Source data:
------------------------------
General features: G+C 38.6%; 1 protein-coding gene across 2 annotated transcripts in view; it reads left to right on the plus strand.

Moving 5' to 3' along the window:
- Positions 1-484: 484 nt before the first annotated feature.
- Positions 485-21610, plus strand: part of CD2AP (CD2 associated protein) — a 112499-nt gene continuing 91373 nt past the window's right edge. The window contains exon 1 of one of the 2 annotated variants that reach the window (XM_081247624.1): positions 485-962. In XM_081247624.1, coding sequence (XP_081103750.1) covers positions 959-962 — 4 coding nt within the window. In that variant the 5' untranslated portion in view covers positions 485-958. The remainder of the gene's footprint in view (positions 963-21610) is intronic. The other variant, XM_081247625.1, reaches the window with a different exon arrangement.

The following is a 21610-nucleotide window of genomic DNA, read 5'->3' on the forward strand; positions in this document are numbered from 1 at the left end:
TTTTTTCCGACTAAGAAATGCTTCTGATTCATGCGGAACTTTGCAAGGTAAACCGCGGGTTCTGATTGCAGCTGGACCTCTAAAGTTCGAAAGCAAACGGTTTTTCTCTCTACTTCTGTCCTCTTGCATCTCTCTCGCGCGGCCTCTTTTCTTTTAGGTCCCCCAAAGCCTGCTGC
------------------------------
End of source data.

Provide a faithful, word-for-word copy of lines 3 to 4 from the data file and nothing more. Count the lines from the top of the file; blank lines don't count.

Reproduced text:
- Positions 1-484: 484 nt before the first annotated feature.
- Positions 485-21610, plus strand: part of CD2AP (CD2 associated protein) — a 112499-nt gene continuing 91373 nt past the window's right edge. The window contains exon 1 of one of the 2 annotated variants that reach the window (XM_081247624.1): positions 485-962. In XM_081247624.1, coding sequence (XP_081103750.1) covers positions 959-962 — 4 coding nt within the window. In that variant the 5' untranslated portion in view covers positions 485-958. The remainder of the gene's footprint in view (positions 963-21610) is intronic. The other variant, XM_081247625.1, reaches the window with a different exon arrangement.